As you might imagine, I followed Salesforce.com’s Dreamforce conference and announcements quite closely. Salesforce.com and Engine Yard have a lot in common: we’re both neighbors and competitors.
We even share a CEO! Our CEO, John Dillon, was employee #10 at Salesforce.com and helped build and grow their business model.
When Salesforce.com’s purchase of Heroku was announced, I had yet another reason to pay close attention! Suddenly Salesforce and Engine Yard were much closer competitors than we previously had been.
Yet with all these good reasons to pay attention to what was happening, I kept getting distracted by the use of the term “Cloud 2.” Surely a major version upgrade to the Cloud must be accompanied by a new and earth shaking vision, something that I must pay close attention to or risk hitting the proverbial iceberg! Right?
Let’s face it: one of the most irritating things in cloud computing is the never quite satisfactorily answered question “What is Cloud Computing?” I believe the answer to that question is that Cloud Computing is the set of new business models enabled by the Internet. After all, since the earliest days of the Internet everyone has drawn clouds on whiteboards to represent the Internet itself.
Common to all of these new business models is the fundamental shift in realization that once every computing system can communicate with every other, there’s less of a need to be concerned with physical concerns such as hardware locality. To me, that is without a doubt THE big idea of Cloud Computing.
Given that, how does Cloud 2 differ from the Cloud? Frankly, I don’t see anything revolutionary at all. I suppose we’ll just have to pass it off as typical enterprise marketing hype. Does Salesforce.com honestly believe that Cloud is already passé, and that we’re on the brink of the next big thing already?
There’s one idea that we can clearly agree upon: Ruby on Rails is the future.
Salesforce.com is preaching to the choir on this. We’ve been clear for 5 years that Ruby is the next big language. It’s fully open source and freely licensed and will never lock in a customer.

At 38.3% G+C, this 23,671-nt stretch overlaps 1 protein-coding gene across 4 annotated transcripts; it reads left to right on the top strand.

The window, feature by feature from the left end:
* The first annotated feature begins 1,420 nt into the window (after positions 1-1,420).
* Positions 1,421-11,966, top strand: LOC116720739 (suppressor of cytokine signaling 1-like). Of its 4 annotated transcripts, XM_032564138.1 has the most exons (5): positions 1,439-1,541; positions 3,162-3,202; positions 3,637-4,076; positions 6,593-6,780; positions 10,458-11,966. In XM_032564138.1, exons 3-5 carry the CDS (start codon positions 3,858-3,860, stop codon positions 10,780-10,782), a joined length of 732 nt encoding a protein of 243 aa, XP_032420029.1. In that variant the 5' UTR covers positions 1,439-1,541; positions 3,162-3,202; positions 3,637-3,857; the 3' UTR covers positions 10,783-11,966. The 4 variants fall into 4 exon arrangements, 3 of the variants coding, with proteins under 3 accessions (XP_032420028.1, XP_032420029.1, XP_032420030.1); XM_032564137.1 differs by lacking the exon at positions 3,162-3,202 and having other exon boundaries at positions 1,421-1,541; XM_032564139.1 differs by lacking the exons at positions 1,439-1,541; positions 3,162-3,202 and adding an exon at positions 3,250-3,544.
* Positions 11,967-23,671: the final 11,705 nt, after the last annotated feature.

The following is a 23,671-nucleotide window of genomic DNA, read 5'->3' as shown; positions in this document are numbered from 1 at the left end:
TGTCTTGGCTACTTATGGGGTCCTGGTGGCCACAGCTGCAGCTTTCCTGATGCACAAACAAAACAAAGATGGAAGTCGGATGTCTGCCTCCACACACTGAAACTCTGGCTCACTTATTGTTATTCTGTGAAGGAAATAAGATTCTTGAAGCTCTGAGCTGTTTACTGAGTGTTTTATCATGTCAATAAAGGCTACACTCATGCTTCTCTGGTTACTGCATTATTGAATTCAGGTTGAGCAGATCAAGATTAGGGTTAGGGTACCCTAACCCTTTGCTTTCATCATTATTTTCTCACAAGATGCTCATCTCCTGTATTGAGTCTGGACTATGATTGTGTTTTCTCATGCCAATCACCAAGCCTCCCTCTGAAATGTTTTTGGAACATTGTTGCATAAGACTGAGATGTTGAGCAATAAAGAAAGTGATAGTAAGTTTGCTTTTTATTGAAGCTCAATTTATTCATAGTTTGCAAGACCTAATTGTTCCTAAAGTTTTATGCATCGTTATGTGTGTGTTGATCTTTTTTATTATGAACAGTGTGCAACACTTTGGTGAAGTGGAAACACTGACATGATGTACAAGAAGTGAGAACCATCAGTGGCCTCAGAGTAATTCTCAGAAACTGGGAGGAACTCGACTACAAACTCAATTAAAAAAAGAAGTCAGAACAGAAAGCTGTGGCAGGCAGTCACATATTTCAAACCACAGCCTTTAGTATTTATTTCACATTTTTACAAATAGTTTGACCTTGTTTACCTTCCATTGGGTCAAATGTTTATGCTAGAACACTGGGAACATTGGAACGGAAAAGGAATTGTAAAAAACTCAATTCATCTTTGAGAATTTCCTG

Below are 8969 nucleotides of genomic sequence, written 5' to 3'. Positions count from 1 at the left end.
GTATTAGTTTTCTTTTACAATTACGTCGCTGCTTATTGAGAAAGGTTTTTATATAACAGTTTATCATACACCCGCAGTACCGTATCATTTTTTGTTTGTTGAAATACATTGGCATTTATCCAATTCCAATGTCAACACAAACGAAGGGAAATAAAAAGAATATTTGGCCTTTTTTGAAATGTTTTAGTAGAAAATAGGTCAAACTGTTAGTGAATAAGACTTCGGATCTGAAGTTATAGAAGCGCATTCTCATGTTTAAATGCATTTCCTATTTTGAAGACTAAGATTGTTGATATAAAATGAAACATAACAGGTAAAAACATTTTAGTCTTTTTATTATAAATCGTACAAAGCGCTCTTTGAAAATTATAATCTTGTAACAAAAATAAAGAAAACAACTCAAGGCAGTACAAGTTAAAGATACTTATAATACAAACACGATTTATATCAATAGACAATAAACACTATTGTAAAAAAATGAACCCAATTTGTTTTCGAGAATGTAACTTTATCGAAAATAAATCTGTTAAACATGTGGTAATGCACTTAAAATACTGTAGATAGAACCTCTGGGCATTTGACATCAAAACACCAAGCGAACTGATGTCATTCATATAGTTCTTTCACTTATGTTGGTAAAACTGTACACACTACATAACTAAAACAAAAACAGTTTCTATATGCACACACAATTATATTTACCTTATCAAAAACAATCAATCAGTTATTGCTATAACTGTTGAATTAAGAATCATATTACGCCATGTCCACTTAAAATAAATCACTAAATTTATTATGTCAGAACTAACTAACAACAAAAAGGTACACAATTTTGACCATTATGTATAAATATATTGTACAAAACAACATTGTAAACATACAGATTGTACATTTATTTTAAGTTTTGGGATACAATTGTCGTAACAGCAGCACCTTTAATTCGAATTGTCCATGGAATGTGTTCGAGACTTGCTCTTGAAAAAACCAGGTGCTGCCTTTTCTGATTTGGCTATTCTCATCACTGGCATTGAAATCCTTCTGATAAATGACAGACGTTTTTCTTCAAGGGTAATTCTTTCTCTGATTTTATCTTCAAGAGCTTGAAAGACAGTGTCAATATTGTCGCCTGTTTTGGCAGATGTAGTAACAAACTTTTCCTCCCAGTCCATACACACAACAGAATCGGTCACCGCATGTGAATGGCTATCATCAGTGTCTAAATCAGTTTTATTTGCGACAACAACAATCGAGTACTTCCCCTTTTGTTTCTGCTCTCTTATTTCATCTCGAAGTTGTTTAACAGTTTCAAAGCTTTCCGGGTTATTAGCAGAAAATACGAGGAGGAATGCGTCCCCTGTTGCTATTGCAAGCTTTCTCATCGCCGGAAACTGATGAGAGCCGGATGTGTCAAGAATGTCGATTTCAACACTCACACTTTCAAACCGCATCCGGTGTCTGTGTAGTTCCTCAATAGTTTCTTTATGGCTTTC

Yet there are two ideas that we severely disagree with:
__ 1) OS multi-tenancy is NOT the ideal architecture for a PaaS__
Multi-tenancy within a SaaS application makes a lot of sense. It’s very efficient and convenient to have a single code base and application instance to manage. Contrary to popular belief, however, what’s good for the goose is not necessarily good for the gander.
OS multi-tenancy in a PaaS doesn’t make sense except for the least important applications.
Efficient virtualization is allowing IaaS vendors to deliver astonishingly efficient IaaS offerings. With security and quality of service constantly ranking at the top of cloud adoption concerns, it’s clear that for important applications, virtualized single tenancy is the way forward.
Think of it from a belt-and-suspenders mindset: Security and quality of service are too important to not take advantage of pervasive and inexpensive technology to help ensure that both are maintained at all times.
__2) It's a BAD idea to store data in a proprietary data store__ While Salesforce.com's sudden interest in Ruby on Rails framework might make it appear that they have abandoned the obvious lock-in tactics of Force.com's Apex, [database.com](http://database.com/) makes it perfectly clear that lock-in is still the name of their game. Why in the world would anyone choose to store their data in a proprietary service when fantastic open source SQL databases and key/value datastores exist? What really surprises me about this is that Salesforce.com should understand this implicitly! I'm confident they would be delighted to avoid their gigantic Oracle license fees, and I'm certain their users would be delighted if the cost of Salesforce.com products were substantially lower. I'm confident that customers will prefer to downgrade to old school cloud computing rather than rushing into the digital quicksand and marketing hype that Cloud 2 appears to embody.